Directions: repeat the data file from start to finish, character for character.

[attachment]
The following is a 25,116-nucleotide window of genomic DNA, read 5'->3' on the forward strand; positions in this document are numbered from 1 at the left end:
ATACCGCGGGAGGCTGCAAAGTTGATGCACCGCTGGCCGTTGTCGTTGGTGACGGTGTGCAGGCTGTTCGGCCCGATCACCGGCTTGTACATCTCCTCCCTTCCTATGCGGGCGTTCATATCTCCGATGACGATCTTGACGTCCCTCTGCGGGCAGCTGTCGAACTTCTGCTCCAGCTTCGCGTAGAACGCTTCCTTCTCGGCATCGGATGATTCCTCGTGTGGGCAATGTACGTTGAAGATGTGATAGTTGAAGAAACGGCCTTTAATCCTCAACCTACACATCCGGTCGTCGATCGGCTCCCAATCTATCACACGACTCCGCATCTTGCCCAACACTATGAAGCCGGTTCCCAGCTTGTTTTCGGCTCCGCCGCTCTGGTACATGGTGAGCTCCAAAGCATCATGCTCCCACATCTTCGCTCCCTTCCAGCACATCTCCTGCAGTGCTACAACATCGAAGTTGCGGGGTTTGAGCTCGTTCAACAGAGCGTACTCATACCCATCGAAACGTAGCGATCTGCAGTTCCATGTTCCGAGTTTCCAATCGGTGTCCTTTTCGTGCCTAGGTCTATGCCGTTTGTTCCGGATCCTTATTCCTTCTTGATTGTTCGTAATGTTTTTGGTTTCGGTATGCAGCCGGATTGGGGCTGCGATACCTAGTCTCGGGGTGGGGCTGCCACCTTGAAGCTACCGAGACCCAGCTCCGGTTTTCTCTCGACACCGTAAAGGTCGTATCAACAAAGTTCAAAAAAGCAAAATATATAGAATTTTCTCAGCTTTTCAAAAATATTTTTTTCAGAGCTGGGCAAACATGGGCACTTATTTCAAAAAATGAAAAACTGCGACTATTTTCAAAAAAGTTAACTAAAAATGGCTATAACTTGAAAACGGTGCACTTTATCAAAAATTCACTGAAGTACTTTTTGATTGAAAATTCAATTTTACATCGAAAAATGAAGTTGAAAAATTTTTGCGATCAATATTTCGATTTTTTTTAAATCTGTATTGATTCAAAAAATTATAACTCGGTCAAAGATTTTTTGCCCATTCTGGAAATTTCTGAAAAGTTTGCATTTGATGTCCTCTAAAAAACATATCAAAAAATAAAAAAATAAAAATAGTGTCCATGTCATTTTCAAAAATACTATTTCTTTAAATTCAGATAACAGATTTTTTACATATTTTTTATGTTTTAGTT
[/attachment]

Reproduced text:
The following is a 25,116-nucleotide window of genomic DNA, read 5'->3' on the forward strand; positions in this document are numbered from 1 at the left end:
ATACCGCGGGAGGCTGCAAAGTTGATGCACCGCTGGCCGTTGTCGTTGGTGACGGTGTGCAGGCTGTTCGGCCCGATCACCGGCTTGTACATCTCCTCCCTTCCTATGCGGGCGTTCATATCTCCGATGACGATCTTGACGTCCCTCTGCGGGCAGCTGTCGAACTTCTGCTCCAGCTTCGCGTAGAACGCTTCCTTCTCGGCATCGGATGATTCCTCGTGTGGGCAATGTACGTTGAAGATGTGATAGTTGAAGAAACGGCCTTTAATCCTCAACCTACACATCCGGTCGTCGATCGGCTCCCAATCTATCACACGACTCCGCATCTTGCCCAACACTATGAAGCCGGTTCCCAGCTTGTTTTCGGCTCCGCCGCTCTGGTACATGGTGAGCTCCAAAGCATCATGCTCCCACATCTTCGCTCCCTTCCAGCACATCTCCTGCAGTGCTACAACATCGAAGTTGCGGGGTTTGAGCTCGTTCAACAGAGCGTACTCATACCCATCGAAACGTAGCGATCTGCAGTTCCATGTTCCGAGTTTCCAATCGGTGTCCTTTTCGTGCCTAGGTCTATGCCGTTTGTTCCGGATCCTTATTCCTTCTTGATTGTTCGTAATGTTTTTGGTTTCGGTATGCAGCCGGATTGGGGCTGCGATACCTAGTCTCGGGGTGGGGCTGCCACCTTGAAGCTACCGAGACCCAGCTCCGGTTTTCTCTCGACACCGTAAAGGTCGTATCAACAAAGTTCAAAAAAGCAAAATATATAGAATTTTCTCAGCTTTTCAAAAATATTTTTTTCAGAGCTGGGCAAACATGGGCACTTATTTCAAAAAATGAAAAACTGCGACTATTTTCAAAAAAGTTAACTAAAAATGGCTATAACTTGAAAACGGTGCACTTTATCAAAAATTCACTGAAGTACTTTTTGATTGAAAATTCAATTTTACATCGAAAAATGAAGTTGAAAAATTTTTGCGATCAATATTTCGATTTTTTTTAAATCTGTATTGATTCAAAAAATTATAACTCGGTCAAAGATTTTTTGCCCATTCTGGAAATTTCTGAAAAGTTTGCATTTGATGTCCTCTAAAAAACATATCAAAAAATAAAAAAATAAAAATAGTGTCCATGTCATTTTCAAAAATACTATTTCTTTAAATTCAGATAACAGATTTTTTACATATTTTTTATGTTTTAGTT